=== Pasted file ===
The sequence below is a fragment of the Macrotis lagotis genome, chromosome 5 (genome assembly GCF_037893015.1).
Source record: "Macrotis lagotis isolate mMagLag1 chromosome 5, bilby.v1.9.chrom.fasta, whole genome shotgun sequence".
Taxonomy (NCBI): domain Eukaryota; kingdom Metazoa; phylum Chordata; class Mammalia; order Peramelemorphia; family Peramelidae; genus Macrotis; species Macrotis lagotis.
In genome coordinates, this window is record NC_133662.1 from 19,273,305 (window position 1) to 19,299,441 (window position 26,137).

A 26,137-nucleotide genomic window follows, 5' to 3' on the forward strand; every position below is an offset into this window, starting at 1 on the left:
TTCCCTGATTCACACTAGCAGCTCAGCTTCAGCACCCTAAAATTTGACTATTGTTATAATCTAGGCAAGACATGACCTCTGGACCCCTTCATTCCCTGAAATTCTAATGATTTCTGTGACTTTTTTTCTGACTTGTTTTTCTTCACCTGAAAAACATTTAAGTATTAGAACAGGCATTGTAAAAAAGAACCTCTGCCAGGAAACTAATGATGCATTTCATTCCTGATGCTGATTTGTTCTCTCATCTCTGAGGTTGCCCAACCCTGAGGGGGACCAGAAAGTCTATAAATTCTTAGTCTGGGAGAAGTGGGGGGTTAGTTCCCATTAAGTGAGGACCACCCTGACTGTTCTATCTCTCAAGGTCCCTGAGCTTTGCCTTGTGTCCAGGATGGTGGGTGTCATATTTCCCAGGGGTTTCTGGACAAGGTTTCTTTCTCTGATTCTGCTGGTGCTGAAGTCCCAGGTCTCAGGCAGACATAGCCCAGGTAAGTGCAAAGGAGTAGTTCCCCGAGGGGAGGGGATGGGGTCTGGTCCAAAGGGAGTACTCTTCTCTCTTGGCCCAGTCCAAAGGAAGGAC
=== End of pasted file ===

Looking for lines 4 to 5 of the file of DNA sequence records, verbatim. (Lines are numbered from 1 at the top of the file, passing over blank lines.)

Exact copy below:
In genome coordinates, this window is record NC_133662.1 from 19,273,305 (window position 1) to 19,299,441 (window position 26,137).

A 26,137-nucleotide genomic window follows, 5' to 3' on the forward strand; every position below is an offset into this window, starting at 1 on the left: